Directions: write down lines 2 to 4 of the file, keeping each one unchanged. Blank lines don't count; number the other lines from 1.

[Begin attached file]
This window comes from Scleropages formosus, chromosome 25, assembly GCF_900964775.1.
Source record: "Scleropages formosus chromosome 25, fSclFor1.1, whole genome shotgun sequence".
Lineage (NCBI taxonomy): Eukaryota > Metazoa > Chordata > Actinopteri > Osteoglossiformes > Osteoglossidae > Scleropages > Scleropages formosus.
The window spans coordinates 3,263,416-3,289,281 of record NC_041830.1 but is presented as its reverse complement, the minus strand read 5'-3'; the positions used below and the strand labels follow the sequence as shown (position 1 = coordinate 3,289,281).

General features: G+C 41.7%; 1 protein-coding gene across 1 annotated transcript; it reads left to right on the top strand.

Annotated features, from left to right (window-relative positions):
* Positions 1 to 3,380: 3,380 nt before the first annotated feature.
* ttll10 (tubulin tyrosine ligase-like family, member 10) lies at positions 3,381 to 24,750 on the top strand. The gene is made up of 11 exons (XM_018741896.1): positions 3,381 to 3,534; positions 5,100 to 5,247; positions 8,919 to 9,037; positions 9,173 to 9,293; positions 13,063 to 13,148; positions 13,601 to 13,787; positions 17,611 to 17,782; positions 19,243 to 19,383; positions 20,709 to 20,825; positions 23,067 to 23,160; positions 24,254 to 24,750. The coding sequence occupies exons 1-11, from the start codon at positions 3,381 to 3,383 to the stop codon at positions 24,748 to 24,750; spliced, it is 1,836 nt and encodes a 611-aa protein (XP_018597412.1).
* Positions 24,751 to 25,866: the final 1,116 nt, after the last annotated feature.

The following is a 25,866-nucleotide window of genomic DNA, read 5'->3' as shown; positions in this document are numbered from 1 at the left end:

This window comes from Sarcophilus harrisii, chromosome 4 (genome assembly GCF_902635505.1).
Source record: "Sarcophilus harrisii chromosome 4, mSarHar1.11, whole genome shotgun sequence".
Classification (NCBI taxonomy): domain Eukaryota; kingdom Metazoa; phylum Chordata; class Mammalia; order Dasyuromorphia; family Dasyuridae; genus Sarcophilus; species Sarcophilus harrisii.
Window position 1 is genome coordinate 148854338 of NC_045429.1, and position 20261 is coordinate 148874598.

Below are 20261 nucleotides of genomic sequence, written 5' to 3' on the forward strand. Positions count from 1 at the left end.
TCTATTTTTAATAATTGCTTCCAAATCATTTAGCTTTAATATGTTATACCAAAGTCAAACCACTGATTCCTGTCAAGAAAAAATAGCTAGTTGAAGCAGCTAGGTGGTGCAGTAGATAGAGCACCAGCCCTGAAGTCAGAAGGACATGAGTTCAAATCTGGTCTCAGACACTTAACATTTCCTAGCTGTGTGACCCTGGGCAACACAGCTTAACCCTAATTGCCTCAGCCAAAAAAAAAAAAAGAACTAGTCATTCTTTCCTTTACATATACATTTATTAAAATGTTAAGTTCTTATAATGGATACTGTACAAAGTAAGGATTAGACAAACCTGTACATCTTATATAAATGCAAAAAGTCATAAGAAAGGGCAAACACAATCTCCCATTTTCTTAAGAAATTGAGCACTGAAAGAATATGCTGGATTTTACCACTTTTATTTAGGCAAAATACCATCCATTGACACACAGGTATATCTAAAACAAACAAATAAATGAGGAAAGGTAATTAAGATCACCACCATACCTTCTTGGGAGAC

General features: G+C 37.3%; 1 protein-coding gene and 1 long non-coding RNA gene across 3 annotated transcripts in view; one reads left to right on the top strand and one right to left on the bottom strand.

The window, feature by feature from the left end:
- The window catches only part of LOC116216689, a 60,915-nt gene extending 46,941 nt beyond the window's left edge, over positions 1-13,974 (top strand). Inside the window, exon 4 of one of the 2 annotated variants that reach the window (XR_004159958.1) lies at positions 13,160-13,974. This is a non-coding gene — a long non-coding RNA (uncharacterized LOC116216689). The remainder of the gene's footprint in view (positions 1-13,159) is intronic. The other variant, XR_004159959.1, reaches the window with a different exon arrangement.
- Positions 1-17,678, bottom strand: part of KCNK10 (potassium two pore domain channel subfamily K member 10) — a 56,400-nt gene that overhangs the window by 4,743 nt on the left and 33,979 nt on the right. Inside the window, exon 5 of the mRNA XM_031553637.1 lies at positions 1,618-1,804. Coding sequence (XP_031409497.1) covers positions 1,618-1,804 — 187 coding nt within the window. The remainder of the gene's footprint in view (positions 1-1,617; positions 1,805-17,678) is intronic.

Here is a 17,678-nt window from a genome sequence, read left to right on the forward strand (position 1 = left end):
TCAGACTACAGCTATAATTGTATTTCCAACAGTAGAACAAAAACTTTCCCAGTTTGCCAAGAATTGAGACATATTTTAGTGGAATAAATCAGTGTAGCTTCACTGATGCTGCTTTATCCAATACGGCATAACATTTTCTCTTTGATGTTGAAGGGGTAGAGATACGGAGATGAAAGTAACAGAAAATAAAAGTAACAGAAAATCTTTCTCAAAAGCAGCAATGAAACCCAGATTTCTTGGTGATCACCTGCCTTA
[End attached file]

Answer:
Source record: "Scleropages formosus chromosome 25, fSclFor1.1, whole genome shotgun sequence".
Lineage (NCBI taxonomy): Eukaryota > Metazoa > Chordata > Actinopteri > Osteoglossiformes > Osteoglossidae > Scleropages > Scleropages formosus.
The window spans coordinates 3,263,416-3,289,281 of record NC_041830.1 but is presented as its reverse complement, the minus strand read 5'-3'; the positions used below and the strand labels follow the sequence as shown (position 1 = coordinate 3,289,281).